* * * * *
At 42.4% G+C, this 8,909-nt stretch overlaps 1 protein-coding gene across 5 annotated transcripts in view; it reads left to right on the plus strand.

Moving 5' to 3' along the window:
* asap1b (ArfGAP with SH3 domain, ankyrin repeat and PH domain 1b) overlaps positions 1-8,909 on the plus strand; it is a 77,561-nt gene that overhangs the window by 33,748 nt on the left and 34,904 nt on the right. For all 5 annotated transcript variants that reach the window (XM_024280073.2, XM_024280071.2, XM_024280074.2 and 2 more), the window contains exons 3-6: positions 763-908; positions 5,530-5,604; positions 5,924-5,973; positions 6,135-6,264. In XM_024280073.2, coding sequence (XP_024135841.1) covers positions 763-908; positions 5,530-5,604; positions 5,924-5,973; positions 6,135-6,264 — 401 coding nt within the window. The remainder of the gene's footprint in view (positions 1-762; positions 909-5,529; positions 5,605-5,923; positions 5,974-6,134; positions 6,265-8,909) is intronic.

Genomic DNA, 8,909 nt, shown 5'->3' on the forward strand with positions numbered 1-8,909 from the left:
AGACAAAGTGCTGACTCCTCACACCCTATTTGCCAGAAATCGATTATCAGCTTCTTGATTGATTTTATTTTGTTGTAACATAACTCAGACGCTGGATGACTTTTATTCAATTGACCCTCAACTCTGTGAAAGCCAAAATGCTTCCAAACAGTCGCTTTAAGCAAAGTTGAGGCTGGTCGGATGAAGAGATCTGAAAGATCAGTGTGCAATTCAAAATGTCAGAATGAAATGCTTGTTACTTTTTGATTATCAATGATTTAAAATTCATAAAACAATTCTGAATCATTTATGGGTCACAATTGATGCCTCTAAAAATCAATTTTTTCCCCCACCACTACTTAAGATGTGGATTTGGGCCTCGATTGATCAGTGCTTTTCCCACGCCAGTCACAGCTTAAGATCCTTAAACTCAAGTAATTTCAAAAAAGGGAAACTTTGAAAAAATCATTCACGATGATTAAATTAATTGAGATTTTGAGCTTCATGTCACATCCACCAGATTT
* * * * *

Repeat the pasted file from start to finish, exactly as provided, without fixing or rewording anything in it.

At 42.4% G+C, this 8,909-nt stretch overlaps 1 protein-coding gene across 5 annotated transcripts in view; it reads left to right on the plus strand.

Moving 5' to 3' along the window:
* asap1b (ArfGAP with SH3 domain, ankyrin repeat and PH domain 1b) overlaps positions 1-8,909 on the plus strand; it is a 77,561-nt gene that overhangs the window by 33,748 nt on the left and 34,904 nt on the right. For all 5 annotated transcript variants that reach the window (XM_024280073.2, XM_024280071.2, XM_024280074.2 and 2 more), the window contains exons 3-6: positions 763-908; positions 5,530-5,604; positions 5,924-5,973; positions 6,135-6,264. In XM_024280073.2, coding sequence (XP_024135841.1) covers positions 763-908; positions 5,530-5,604; positions 5,924-5,973; positions 6,135-6,264 — 401 coding nt within the window. The remainder of the gene's footprint in view (positions 1-762; positions 909-5,529; positions 5,605-5,923; positions 5,974-6,134; positions 6,265-8,909) is intronic.

Genomic DNA, 8,909 nt, shown 5'->3' on the forward strand with positions numbered 1-8,909 from the left:
AGACAAAGTGCTGACTCCTCACACCCTATTTGCCAGAAATCGATTATCAGCTTCTTGATTGATTTTATTTTGTTGTAACATAACTCAGACGCTGGATGACTTTTATTCAATTGACCCTCAACTCTGTGAAAGCCAAAATGCTTCCAAACAGTCGCTTTAAGCAAAGTTGAGGCTGGTCGGATGAAGAGATCTGAAAGATCAGTGTGCAATTCAAAATGTCAGAATGAAATGCTTGTTACTTTTTGATTATCAATGATTTAAAATTCATAAAACAATTCTGAATCATTTATGGGTCACAATTGATGCCTCTAAAAATCAATTTTTTCCCCCACCACTACTTAAGATGTGGATTTGGGCCTCGATTGATCAGTGCTTTTCCCACGCCAGTCACAGCTTAAGATCCTTAAACTCAAGTAATTTCAAAAAAGGGAAACTTTGAAAAAATCATTCACGATGATTAAATTAATTGAGATTTTGAGCTTCATGTCACATCCACCAGATTT